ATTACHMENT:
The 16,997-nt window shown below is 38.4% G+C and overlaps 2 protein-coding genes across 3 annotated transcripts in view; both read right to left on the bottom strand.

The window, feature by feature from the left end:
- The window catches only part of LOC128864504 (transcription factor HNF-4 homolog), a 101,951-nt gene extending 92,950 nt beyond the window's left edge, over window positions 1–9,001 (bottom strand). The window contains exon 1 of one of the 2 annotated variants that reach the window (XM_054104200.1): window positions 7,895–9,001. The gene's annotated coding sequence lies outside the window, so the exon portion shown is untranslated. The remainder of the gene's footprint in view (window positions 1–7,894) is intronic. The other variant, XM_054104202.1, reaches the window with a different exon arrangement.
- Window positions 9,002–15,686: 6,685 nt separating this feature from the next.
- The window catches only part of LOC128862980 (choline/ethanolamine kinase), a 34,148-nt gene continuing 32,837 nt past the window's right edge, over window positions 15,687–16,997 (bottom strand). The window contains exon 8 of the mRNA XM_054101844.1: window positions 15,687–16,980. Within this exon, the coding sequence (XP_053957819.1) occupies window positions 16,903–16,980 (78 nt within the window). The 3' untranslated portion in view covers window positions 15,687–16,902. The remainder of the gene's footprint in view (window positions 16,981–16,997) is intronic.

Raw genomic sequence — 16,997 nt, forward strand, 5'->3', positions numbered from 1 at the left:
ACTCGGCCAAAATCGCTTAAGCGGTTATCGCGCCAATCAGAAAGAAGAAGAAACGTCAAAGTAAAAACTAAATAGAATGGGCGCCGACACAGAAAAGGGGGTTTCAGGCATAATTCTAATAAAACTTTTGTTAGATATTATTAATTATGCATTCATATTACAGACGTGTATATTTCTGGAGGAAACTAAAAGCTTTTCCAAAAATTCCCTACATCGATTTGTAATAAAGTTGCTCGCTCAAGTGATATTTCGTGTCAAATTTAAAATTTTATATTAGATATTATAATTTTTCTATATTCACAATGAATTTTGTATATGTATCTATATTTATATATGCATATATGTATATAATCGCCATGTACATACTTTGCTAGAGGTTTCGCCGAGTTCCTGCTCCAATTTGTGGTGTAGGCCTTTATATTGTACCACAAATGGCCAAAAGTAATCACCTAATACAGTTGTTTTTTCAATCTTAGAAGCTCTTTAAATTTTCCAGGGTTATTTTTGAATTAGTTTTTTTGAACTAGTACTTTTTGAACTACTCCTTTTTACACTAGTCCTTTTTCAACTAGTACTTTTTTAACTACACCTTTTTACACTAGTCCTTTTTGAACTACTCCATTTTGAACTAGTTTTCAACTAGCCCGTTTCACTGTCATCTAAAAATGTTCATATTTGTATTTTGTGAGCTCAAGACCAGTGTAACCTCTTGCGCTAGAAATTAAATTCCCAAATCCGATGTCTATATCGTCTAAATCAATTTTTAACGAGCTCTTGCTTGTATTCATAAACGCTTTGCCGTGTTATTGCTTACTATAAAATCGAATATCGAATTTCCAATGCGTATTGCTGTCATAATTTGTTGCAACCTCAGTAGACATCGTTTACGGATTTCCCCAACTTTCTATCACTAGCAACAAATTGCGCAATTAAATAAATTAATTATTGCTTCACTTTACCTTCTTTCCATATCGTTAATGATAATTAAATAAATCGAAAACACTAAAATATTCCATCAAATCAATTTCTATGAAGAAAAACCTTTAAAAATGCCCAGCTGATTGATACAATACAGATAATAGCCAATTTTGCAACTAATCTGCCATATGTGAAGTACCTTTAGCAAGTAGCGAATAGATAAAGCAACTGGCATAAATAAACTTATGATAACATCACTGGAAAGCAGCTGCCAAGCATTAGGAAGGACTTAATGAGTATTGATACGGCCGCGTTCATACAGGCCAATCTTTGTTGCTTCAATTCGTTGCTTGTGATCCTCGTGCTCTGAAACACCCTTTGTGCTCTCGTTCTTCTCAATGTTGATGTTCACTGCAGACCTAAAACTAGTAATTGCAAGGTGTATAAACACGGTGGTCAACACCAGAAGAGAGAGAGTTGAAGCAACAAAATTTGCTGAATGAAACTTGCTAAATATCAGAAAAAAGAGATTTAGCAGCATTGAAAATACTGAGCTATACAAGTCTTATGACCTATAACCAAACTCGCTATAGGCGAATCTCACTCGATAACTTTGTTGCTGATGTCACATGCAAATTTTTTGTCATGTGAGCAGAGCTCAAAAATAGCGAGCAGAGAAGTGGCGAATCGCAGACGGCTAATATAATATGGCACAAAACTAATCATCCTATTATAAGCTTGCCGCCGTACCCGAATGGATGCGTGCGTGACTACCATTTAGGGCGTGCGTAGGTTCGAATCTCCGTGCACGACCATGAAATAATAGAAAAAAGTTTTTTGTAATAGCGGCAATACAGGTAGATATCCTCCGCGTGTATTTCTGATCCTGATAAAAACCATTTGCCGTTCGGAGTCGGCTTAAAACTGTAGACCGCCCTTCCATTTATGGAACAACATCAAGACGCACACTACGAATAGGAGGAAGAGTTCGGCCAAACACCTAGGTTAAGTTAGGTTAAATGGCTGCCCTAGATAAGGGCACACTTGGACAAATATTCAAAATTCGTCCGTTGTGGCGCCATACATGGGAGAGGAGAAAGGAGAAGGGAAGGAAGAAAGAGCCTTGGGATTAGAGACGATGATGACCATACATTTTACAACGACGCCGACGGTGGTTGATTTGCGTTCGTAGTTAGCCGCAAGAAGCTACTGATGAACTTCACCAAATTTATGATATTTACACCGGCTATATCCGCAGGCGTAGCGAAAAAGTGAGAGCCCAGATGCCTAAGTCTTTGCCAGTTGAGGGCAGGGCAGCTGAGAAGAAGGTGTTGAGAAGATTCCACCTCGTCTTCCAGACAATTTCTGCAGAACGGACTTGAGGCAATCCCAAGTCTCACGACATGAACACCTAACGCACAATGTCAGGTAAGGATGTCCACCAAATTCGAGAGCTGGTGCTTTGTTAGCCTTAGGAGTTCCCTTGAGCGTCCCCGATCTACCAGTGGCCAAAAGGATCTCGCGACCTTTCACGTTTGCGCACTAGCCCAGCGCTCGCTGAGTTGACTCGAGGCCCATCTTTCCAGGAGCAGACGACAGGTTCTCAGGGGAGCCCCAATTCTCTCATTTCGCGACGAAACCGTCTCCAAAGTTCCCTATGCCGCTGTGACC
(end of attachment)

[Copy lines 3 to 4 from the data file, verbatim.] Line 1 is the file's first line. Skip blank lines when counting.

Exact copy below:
- The window catches only part of LOC128864504 (transcription factor HNF-4 homolog), a 101,951-nt gene extending 92,950 nt beyond the window's left edge, over window positions 1–9,001 (bottom strand). The window contains exon 1 of one of the 2 annotated variants that reach the window (XM_054104200.1): window positions 7,895–9,001. The gene's annotated coding sequence lies outside the window, so the exon portion shown is untranslated. The remainder of the gene's footprint in view (window positions 1–7,894) is intronic. The other variant, XM_054104202.1, reaches the window with a different exon arrangement.
- Window positions 9,002–15,686: 6,685 nt separating this feature from the next.